It was a proof of luxury, when men began to indulge in superfluities. In old times the windows were small; for use only was regarded by frugal men; but afterwards a sort of madness possessed the minds of many, so that they sought to be suspended as it were in the air. And hence they began to have wider windows. The thing in itself, as I have said, is not what God condemns; but we must ever remember, as I have reminded you, that men never go to excesses in external things, except when their hearts are infected with pride, so that they do not regard what is useful, what is becoming, but are carried away by fondness for excess.

It is then added, and it is covered with cedar, that is, the house is covered with cedar boards. For in my judgment the Prophet means here the wainscotting, when he says that the house was covered with cedar; as though he had said, that King Jehoiakim esteemed the squared and polished stones as nothing, unless a covering was added of cedar boards to ornament the walls. 5050     Calvin is quite right in applying the latter part to the house generally, and not to the chambers, as it is done by the Sept. and the Arab.; and guided by them, Houbigant proposed emendations of the Text. The arrangement of the verse is according to the common practice of the Prophets, —
   14. Who says, “I will build me a spacious house, And airy upper apartments:” And he makes large his windows; And covered it is with cedar, And painted with vermilion.

   There are two things mentioned, — house and apartments. Of the latter he speaks first, as it is usually the case, that he made large windows in them; and then he speaks of the house in general, that it was covered (not ceiled) with cedar, as the Temple was, (1 Kings 6:15,) and painted with vermilion. Here we see an instance how emendations have been proposed through ignorance as to the Hebrew style. The Syriac version makes the sense more distinct, though it be not literal, and is as follows, —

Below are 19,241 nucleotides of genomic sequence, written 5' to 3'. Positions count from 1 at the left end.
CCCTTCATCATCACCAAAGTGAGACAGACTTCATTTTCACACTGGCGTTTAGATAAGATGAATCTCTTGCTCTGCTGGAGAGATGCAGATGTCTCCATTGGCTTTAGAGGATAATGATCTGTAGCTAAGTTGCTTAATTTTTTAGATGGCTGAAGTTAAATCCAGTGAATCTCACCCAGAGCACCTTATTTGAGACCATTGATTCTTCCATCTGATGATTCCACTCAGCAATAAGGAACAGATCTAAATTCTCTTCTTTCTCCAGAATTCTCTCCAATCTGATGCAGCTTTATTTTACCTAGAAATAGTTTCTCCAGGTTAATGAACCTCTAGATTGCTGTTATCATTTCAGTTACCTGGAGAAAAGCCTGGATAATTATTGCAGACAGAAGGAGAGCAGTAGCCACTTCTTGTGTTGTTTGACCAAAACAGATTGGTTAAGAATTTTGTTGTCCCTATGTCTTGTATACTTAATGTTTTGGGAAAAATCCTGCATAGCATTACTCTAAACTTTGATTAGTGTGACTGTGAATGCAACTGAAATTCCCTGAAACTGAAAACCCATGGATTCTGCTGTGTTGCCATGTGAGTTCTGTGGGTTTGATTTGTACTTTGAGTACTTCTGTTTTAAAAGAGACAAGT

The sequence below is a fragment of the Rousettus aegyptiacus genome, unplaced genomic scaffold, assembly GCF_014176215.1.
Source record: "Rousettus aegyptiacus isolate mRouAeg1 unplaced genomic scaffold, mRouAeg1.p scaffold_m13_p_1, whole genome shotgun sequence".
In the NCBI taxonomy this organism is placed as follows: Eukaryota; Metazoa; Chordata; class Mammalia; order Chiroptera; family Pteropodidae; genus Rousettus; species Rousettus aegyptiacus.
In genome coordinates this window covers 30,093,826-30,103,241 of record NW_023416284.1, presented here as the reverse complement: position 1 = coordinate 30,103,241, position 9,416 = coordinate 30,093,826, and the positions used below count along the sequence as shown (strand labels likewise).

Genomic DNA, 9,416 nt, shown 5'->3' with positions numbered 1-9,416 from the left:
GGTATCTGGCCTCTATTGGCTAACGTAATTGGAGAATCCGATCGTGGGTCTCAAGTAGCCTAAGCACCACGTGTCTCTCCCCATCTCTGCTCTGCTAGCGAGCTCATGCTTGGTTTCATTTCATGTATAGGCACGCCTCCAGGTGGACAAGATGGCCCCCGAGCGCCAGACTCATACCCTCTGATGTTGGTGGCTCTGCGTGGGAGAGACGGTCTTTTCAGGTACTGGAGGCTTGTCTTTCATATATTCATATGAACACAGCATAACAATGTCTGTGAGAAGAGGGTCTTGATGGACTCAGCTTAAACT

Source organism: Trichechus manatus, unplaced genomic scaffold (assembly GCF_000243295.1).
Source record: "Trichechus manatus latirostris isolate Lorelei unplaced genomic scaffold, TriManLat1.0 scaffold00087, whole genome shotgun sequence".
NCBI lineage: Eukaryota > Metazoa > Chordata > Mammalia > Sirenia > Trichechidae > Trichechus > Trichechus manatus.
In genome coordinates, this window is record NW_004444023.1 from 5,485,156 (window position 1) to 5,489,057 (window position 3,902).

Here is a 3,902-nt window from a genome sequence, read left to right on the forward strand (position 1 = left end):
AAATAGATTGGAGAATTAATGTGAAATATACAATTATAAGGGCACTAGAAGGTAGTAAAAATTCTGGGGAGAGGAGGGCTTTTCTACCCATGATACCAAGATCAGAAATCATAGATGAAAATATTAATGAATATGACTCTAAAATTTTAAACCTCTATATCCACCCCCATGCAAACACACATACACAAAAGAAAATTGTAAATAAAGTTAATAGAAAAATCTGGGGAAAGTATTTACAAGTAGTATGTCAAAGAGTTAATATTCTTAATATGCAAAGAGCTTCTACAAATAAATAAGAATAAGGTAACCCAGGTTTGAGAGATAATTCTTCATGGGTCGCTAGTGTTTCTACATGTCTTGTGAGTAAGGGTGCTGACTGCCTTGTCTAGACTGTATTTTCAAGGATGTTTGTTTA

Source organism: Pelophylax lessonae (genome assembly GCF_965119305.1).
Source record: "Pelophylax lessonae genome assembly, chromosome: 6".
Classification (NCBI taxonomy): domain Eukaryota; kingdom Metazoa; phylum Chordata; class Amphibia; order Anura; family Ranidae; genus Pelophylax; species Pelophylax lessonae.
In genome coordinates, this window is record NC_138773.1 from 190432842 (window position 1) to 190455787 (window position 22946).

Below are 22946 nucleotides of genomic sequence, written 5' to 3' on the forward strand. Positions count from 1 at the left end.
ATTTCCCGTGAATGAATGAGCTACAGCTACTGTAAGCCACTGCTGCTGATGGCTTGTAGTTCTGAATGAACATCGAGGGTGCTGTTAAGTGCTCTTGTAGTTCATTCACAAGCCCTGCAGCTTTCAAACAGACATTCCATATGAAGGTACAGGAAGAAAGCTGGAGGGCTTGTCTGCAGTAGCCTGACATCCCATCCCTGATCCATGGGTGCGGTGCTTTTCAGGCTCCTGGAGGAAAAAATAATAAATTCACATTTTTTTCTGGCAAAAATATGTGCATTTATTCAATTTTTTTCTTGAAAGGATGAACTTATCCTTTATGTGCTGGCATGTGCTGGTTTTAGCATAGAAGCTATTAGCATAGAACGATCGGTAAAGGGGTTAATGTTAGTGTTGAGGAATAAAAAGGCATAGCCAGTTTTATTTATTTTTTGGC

Who says, “I will build me large houses, And spacious chambers:” For these he opens windows; Those he covers with cedars, And adorns with paintings.

   “Vermilion,” ששר, rendered, “μίλτω — ochre,” or ruddle, by the Sept.; “sinopide — a red stone,” by the Vulg. and Targ. Parkhurst quotes Pliny, who says that μίλτος was found in silver mines, and was a sort of reddish sand, and used as a paint. Something of this kind was what is here mentioned, though it is not known now specifically what it was, nor is it of much consequence. It occurs only here, and in Ezekiel 23:14. — Ed
And for the same purpose was the painting with vermilion; for justly might paintings be deemed excessive superfluities. As, then, it was a part of luxury to adorn the walls with various paintings, as though men wished to change the simple nature of things, the Prophet here is indignant against King Jehoiakim. Nor is it to be doubted, but that God had regard also to the circumstances of the times; for God had already warned him and all the Jews respecting their future calamities. This, then, was in a manner to treat with mockery the threatenings of God. And we know how intolerable was this regarded by him; for he thus declares by Isaiah,

“Live do I, never shall this iniquity be blotted out,”
(Isaiah 22:14)

for when he had exhorted them to put on sackcloth and ashes, they said, “Let us eat and drink, tomorrow we shall die.” Similar, then, was the perverseness of King Jehoiakim; for he ought to have seen the coming calamity which was set as it were before his eyes; but he, like one infatuated, increased the royal splendor, so that the wealth of David and of Solomon appeared as nothing compared with what he had expended. It now follows, —